I am not saying that you can’t work on a team that supports senior management, but I have to confess that professing that you were single-handedly responsible for the approval process for either a CEO or a senior politician such as a Senator, a Provincial Premier or even a leader of a country is a bit far fetched.  In the last two weeks I have read resumes that have made such claims.  In one case, the candidate had been a receptionist and his next job was working for a Premier of the Province “approving” his speeches and speaking points.  In another case, the candidate had managed a bar and the next job she was the CEO’s press secretary and responsible for approving all interview requests, messaging and speeches.  In both cases, I know the person who actually performed those roles.  As a result, I know the candidates were not performing the actual duties that they claimed to have done. I also know that people are not moved into such roles with no experience.  These roles require a fair amount of expertise and experience.

Inflating your experience is a dangerous practice and here’s why:Screen Shot 2014-03-10 at 3.45.34 PM

  • On the front end, experienced hiring managers and/or HR Professionals will rule these candidates out.  That is expected, but it becomes more serious as we look at this further.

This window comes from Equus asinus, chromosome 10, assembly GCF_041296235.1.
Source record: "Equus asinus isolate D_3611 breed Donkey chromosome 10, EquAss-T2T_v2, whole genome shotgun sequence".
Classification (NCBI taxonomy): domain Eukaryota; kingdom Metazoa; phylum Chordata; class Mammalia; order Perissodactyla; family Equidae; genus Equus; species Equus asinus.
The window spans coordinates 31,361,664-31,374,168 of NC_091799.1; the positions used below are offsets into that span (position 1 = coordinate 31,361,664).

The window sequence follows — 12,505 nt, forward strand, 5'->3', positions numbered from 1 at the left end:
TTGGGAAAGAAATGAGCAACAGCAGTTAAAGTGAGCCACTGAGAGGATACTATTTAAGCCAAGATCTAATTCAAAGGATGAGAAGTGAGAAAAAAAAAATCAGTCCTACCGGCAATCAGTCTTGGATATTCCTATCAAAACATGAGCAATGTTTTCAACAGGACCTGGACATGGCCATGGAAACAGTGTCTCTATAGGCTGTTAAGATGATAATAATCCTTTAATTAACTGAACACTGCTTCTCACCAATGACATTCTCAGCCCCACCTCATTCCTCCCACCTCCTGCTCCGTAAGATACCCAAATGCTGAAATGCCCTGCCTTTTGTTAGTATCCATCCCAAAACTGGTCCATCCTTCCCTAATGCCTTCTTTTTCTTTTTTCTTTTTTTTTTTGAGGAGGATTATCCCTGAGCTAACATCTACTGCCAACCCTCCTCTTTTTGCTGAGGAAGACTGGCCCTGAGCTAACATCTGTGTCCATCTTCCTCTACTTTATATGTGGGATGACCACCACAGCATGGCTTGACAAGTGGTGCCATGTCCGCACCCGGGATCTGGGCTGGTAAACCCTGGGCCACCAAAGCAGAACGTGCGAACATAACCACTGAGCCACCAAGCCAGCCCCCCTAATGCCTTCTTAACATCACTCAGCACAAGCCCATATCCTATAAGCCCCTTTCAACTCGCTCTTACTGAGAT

• In small markets, your reputation and creditability will be impacted sooner than later.  People know each other and it doesn’t take long to lose your credibility.
  • Another scenario?  Suppose you try this in a market that isn’t so small and you get the job.  Things might be good for weeks or months, but eventually, it will become clear that you don’t have the experience claimed.  The results then are be bad for both parties.  Neither of these outcomes are preferable for either party.

Many organizations are taking steps to weed out false information in the event that it was not discovered in the screening and interview stage.  They use companies that investigate your education, work history and even credit history.  So, beware that more and more companies are doing this. If an employer finds out you misstated your experience, the end result is quite simple. You will be shown the door.

The cardinal rule is to tell the truth.  Eventually it comes out and it can be far worse and devastating to all parties concerned.

Want to learn more about issues and risks to your business, connect with us at www.taylormadecanada.com.

The #1 Reason You Need to Hire for Experience Versus Inexperience

I have been working with a number of clients lately who are really on the fence about whether they should hire a really experienced, knowledgable person who would be a member of senior management versus hiring someone whom they feel has a lot of energy and therefore could learn quickly.  I have counselled them about the benefits for both.  And, there are benefits for both.  Now, I realize what I am about to say will sound boastful however, it is true that those that took my advice have been benefiting from the results and are pleased.  Curious about what my advice was?  Here is the #1 Reason that you need to need to hire experience.

Image courtesy of studentwire.co.uk

Image courtesy of studentwire.co.uk

Lack of Process and Subject Matter Expertise

If you are lacking processes and subject matter expertise in a particular area, you need to hire someone who has that expertise.  This applies to project management to marketing to engineering.